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mangrove challenge

Nest (high-rise on the supralittoral zone)

Photo of a mud mound nest
Termitarium-like mud mound nest in Marine Couch grassland at low tide.
Photo: Steve Van Dyck, QM

Photo of nest flooded
At high tide, the lower openings and tunnels of the nest have been flooded.
Photo: Steve Van Dyck, QM

The House Mouse makes nests and lives in groups, but not in the grand style of the Water Mouse. No other small mouse anywhere in the world builds and lives in the immense mud mound nests of the Water Mouse. They build nests in the supralittoral zone, in the area above high water mark behind the mangroves. Their nests show the Water Mouse's high degree of specialisation to living in mangroves because it has found a way of maximising the areas where it can rest and forage.

The supralittoral zone acts as a buffer between marine and land communities. It floods periodically at very high or spring tides, and often has saltpans, so only tough grasses such as Marine Couch and some succulents can grow there. In other swampy supralittoral zones sedges and rushes grow in dense bands. The Water Mouse uses some parts of all of these plants cemented with mud to build its nests.

Not all Water Mouse nests are interesting 60 cm termitarium-like mounds of mud, peat, straw and crab carapaces. Sometimes they are no more than tunnels in the banks behind the mangroves, in the roots of fallen mangroves and other trees, or in bulldozed soil. Even in these places, the Water Mouse maintains the nest by doing mud work or plastering to repair water damage. For this reason, the nests often become larger over time.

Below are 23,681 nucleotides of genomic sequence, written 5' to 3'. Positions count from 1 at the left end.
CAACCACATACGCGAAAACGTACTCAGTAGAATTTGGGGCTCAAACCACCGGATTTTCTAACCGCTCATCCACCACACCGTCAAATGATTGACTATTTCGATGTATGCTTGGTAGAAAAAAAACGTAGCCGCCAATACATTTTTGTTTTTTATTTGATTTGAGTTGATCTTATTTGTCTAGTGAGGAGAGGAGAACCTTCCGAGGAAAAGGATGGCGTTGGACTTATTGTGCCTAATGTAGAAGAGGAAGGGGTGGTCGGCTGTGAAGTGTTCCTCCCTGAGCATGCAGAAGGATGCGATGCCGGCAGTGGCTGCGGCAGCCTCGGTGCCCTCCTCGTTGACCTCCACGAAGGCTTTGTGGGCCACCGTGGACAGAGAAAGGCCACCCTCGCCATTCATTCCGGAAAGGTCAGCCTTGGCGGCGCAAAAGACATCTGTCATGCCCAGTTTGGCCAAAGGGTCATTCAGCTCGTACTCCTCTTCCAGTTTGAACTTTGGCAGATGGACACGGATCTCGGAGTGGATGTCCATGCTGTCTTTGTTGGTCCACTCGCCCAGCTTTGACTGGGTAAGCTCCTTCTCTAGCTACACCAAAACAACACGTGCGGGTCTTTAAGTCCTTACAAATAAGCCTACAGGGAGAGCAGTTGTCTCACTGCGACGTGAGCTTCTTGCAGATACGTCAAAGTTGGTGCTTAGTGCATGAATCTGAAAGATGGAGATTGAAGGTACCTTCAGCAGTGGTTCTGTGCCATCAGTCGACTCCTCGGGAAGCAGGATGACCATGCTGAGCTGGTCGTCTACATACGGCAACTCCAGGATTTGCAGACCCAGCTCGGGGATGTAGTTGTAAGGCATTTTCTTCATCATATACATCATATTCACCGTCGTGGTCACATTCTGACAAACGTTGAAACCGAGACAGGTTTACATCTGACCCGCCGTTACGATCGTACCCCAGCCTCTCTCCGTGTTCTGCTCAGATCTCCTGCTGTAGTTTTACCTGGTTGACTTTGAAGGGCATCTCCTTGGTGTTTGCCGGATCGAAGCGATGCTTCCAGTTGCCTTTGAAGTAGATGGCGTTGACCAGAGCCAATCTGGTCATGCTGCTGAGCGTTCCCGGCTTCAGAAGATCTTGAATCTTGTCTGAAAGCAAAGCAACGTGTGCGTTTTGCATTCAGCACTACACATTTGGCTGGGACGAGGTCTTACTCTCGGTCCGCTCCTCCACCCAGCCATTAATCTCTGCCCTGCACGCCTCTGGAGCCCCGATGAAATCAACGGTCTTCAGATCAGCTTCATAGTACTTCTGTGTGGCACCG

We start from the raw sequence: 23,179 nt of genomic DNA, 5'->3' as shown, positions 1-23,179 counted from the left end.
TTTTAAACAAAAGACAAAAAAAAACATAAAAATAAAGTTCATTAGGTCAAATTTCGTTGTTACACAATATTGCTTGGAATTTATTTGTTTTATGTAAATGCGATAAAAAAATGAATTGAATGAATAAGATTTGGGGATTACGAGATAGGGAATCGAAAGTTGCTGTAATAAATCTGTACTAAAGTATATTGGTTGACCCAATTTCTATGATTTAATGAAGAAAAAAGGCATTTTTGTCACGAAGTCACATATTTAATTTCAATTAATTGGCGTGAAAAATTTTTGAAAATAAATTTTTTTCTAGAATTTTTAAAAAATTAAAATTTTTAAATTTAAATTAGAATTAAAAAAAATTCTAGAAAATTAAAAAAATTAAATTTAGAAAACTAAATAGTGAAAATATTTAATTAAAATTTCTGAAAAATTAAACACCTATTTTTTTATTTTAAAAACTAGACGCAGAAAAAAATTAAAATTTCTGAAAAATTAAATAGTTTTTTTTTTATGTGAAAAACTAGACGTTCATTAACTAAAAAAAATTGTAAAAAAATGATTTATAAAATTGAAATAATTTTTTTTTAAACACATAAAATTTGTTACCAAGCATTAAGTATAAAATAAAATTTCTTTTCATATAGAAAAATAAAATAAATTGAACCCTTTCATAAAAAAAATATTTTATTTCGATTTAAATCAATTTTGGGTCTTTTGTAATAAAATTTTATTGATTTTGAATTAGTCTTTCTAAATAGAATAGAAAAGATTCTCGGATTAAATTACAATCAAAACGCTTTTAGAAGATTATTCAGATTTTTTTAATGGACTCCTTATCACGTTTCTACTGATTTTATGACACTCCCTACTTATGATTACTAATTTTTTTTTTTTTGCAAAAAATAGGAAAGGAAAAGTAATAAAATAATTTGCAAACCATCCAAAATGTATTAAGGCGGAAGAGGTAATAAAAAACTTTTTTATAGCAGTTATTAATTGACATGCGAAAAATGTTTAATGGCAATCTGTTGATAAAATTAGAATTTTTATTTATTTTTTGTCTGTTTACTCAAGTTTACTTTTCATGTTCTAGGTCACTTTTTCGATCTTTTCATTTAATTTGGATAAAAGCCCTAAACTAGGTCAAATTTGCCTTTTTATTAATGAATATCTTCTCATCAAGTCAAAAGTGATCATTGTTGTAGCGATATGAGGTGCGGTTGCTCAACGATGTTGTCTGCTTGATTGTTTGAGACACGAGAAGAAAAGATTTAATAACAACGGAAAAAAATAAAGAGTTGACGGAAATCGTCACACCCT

A Water Mouse and its social group rest together in the nest, and sometimes mate, during high tides and by day. The group might consist of up to eight mice - one male, one female, several juveniles and babies. The nest usually has several tunnels and openings, with nesting chambers at the top lined with leaves. Nests are an important part of Water Mouse territories, and small spats between mice from different social groups are often observed near them.

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